AMID suspicions that leprosy patients could be turning resistant to drugs, just like several strains of the tuberculosis bacteria are to even the most aggressive medication, samples of nine leprosy patients in Mumbai, who have had a relapse, have been sent to a national laboratory in Delhi for tests to confirm whether resistance to drugs is the cause for the recurrence of the disease. Leprosy, a bacterial infection, is known to silently advance in the human host with early symptoms showing numb skin patches and shiny skin that progress into nodules on the entire body.
Samples of nine patients from Mumbai have been sent to The Leprosy Mission, to check if patients suffer from any resistance. In two cases, the results are still awaited. In the remaining cases, lab tests have found no resistance. Medical records of those two patients show they suffered a relapse despite undergoing full treatment. A 38-year-old man, native of Jaunpur in Uttar Pradesh, underwent leprosy treatment in 2011 after he experienced numbness in his hands and legs followed by visible nodules on his body. In 2014, he tested negative for leprosy bacteria after undergoing multidrug therapy treatment for three years. In April this year, he developed new lesions. “His skin biopsy is suggestive of active leprosy,” said Dr VV Pai, from Bombay Leprosy Project, adding that cause of the relapse is not known.
In another case, a 39-year-old woman from Kolkata, who had undergone leprosy treatment in 1998 in West Bengal, has suffered a relapse. She was referred from Thane’s Municipal Hospital to Bombay Leprosy Project for recurrent and painful lesions that she developed 17 years after being treated of leprosy. While multi-drug therapy (MDT) has been initiated for her, her samples have also been sent to check if she is resistant to any drug under the MDT. Resistance to leprosy drugs such as dapsone and ofloxacin has already been found in patients across India. What is worrying doctors is possible resistance to the stronger drug rifampicin, which is a monthly dose for leprosy patients and used in first line treatment. Resistance to rifampicin is already rampant amongst tuberculosis patients in the country.
In 2016, Foundation for Medical Research along with Bombay Leprosy Project conducted lab tests on 90 leprosy patients in Mumbai and Panvel to check for drug resistance as a part of Indian Council of Medical Research (ICMR) study on drug resistance. The study found 4 per cent resistance to dapsone and 2 per cent resistance to ofloxacin. “But we did not find any patient resistant to rifampicin,” said senior scientist Dr Vanaja Shetty, adding, “Rifampicin resistance has been reported in north India. But we suspect cases may start coming up in this region too.”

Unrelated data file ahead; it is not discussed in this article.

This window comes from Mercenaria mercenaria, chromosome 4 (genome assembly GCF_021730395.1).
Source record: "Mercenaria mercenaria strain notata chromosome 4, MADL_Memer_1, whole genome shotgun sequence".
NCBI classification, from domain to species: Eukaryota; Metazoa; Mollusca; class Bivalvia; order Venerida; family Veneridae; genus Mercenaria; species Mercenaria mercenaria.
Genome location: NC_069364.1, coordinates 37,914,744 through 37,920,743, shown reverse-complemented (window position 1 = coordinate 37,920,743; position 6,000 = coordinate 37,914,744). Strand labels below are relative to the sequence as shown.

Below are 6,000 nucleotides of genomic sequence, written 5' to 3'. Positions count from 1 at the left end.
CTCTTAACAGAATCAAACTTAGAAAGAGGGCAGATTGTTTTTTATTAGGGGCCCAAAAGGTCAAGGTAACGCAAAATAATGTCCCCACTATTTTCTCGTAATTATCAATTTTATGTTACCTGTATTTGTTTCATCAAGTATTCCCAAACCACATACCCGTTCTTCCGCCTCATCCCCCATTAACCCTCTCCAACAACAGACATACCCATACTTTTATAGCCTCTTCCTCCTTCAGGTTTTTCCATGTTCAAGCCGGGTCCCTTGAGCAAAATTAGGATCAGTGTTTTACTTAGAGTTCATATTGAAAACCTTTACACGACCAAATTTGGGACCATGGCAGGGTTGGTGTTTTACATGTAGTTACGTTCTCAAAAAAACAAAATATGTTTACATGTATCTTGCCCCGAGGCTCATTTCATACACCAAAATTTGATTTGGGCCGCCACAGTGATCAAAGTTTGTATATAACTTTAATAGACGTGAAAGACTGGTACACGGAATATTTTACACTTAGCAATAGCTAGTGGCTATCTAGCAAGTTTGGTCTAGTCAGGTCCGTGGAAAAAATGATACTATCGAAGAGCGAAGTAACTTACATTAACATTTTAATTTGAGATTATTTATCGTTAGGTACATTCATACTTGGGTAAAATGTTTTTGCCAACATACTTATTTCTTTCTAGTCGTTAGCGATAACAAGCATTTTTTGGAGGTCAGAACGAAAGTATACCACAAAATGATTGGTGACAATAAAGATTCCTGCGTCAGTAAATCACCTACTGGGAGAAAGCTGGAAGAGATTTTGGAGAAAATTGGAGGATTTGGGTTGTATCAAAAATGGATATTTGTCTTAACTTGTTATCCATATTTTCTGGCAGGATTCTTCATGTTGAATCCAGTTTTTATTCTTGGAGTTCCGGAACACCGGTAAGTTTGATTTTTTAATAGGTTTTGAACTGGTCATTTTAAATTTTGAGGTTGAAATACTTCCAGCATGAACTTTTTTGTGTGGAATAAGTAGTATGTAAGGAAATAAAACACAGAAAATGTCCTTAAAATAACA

A treated leprosy patient may relapse due to fresh bacterial infection, persistence of old bacteria in body or due to drug resistance. The fresh load of nine cases sent from Mumbai to Delhi for tests are all relapse cases. In 1980s and 90s, 35 per cent patients treated for leprosy showed resistance to dapsone in India. Experts believe if rifampicin resistance becomes common, patients may face similar issues that TB patients witness-lack of newer drug options to treat the infectious disease.
In Maharashtra, under the National Leprosy Eradication Programme, a door-to-door survey of leprosy patients was conducted in September to screen 5.46 crore people in 22 districts. “In 2016, a similar drive had screened 3.5 crore people and diagnosed 4,322 patients suffering from leprosy,” said state leprosy in-charge Dr Sanjeev Kamble. He added that Maharashtra has still not recorded rifampicin resistance actively amongst patients.
Under the national programme, the government has ambitiously aimed to eradicate the disease by next year. The current first line of treatment includes rifampicin, dapsone and clofazamine. If patients do not respond to first line, they are pushed for second line of treatment, which includes ofloxacin and minocycline.